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A Controversy of Olympic Proportions? Well, Not Exactly.

By Lisa de Moraes
Thursday, December 16, 2004; Page C07

The Federal Communications Commission was inspired by a total of nine complaints to look into whether it should charge NBC with indecency for its coverage of the Athens Summer Olympics.

Some of the complaints focused on alleged nudity in the Opening Ceremonies, which featured actors in bodysuits depicting ancient Greek statues and a woman with an enlarged, glowing belly depicting a woman with an enlarged, glowing belly. But at least one complaint focused on the use, during a beach volleyball broadcast, of the same word famously spoken by the vice president of the United States on the floor of the U.S. Senate.

The FCC received nine complaints about NBC's Athens coverage, which included a "pregnant" woman at the Opening Ceremonies. (Tom Hanson -- AP)

For comparison's sake, the FCC says it received half a million complaints about Janet Jackson's breast-baring during the Super Bowl halftime show. But, as the agency likes to point out, it's not the quantity of complaints it receives -- though Chairman Michael Powell is fond of tossing the numbers around -- it's the quality of each complaint that is considered.

Meanwhile, a rep for the Parents Television Council, the conservative group that keeps the FCC hopping these days with its various campaigns to flood the agency with indecency complaints, insists it had nothing to do with this handful of missives.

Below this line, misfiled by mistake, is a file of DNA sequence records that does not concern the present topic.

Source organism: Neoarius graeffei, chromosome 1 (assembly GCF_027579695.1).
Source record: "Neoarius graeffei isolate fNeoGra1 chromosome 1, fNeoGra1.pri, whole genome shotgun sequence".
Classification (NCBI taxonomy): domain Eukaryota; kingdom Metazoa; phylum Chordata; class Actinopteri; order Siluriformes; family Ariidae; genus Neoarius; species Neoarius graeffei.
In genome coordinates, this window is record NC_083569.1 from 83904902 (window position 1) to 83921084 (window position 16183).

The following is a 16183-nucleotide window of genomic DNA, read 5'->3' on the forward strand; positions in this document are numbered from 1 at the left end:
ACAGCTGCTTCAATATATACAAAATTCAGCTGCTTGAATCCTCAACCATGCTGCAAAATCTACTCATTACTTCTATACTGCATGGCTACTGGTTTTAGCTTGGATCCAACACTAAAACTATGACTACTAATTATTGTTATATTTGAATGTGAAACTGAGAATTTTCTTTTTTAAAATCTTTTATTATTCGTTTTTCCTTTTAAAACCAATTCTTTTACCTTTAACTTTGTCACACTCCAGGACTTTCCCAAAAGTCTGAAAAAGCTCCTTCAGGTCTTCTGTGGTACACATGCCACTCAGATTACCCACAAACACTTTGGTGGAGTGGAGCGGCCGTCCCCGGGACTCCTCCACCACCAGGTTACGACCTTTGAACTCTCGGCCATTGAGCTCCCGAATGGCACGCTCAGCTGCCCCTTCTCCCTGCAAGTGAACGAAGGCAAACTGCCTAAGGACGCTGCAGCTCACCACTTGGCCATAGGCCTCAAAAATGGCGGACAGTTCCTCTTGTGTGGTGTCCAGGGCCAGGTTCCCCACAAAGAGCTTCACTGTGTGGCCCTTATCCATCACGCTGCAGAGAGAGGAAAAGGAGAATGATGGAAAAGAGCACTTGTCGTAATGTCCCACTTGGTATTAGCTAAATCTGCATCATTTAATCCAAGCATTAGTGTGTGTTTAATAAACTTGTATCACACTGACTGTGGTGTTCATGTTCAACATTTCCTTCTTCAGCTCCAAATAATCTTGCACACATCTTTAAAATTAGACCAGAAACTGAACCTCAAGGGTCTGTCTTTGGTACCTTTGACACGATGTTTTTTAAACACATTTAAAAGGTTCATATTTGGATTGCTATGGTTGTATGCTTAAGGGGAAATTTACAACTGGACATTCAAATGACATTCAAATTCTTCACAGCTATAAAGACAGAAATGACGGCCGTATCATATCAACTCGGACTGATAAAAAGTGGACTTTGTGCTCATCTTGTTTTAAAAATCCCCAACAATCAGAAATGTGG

An NBC spokesman said yesterday that network executives were bewildered by the FCC's inquiry, explaining that NBC did not receive a single call the day after its broadcast complaining that the Opening Ceremonies were "indecent." About 56 million people watched at least some portion of that broadcast.

"Frankly we are mystified that this could become a matter of controversy," the rep told The TV Column. "We find it hard to believe that Congress could ever have envisioned the term 'indecency' being applied to Olympics programming." He noted that, as The TV Column has reported, NBC's Games coverage was recently named this year's most family-friendly TV special by a group of 46 national advertisers that call themselves the Forum for Family Friendly Programming. NBC telecast a total of 1,210 hours of the Athens Olympics, and more than 200 million viewers tuned in.

It's interesting that the FCC is spending so much of its time on complaints about sports programming these days, and that the incidents have spanned three broadcast networks.

It started back on Feb. 1 at the Super Bowl when, while performing during the halftime show, Jackson had Justin Timberlake rip off part of the bodice of her costume, revealing her breast. Jackson said it was an accident; Timberlake called it a "wardrobe malfunction" and said he was a victim. CBS said it's a victim, too, and is fighting the $550,000 fine the FCC slapped on the CBS-owned stations (though not CBS affiliates) for airing the incident.

Next was the Opening Ceremonies of the Athens Games on Aug. 13, featuring Eros, the ancient god of love, flying over two lovers dancing in a shallow pool, Eros hovering over figures from Greek history, Eros hovering over the Greek shepherd who won the first Olympic marathon. And there was the glowing, pregnant chick.

Most recently, on Nov. 15, the opening bit on ABC's "Monday Night Football" broadcast featured "Desperate Housewives" supporting actress Nicollette Sheridan dressed in a towel and flirting in the locker room with Philadelphia Eagles wide receiver Terrell Owens. According to published reports, the FCC said late last month it had received about 50,000 complaints about the scene, in which Sheridan dropped her towel and football fans were exposed to her naked back. ABC has apologized.

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